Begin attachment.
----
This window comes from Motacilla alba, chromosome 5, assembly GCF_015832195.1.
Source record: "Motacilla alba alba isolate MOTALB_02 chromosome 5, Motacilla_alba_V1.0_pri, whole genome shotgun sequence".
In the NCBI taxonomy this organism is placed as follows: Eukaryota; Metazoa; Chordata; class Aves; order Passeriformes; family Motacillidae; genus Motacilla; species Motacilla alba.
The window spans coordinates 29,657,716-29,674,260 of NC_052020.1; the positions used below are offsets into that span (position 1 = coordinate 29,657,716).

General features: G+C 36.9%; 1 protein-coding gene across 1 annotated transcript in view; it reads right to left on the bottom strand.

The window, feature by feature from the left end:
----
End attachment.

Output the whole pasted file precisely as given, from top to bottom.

This window comes from Motacilla alba, chromosome 5, assembly GCF_015832195.1.
Source record: "Motacilla alba alba isolate MOTALB_02 chromosome 5, Motacilla_alba_V1.0_pri, whole genome shotgun sequence".
In the NCBI taxonomy this organism is placed as follows: Eukaryota; Metazoa; Chordata; class Aves; order Passeriformes; family Motacillidae; genus Motacilla; species Motacilla alba.
The window spans coordinates 29,657,716-29,674,260 of NC_052020.1; the positions used below are offsets into that span (position 1 = coordinate 29,657,716).

General features: G+C 36.9%; 1 protein-coding gene across 1 annotated transcript in view; it reads right to left on the bottom strand.

The window, feature by feature from the left end: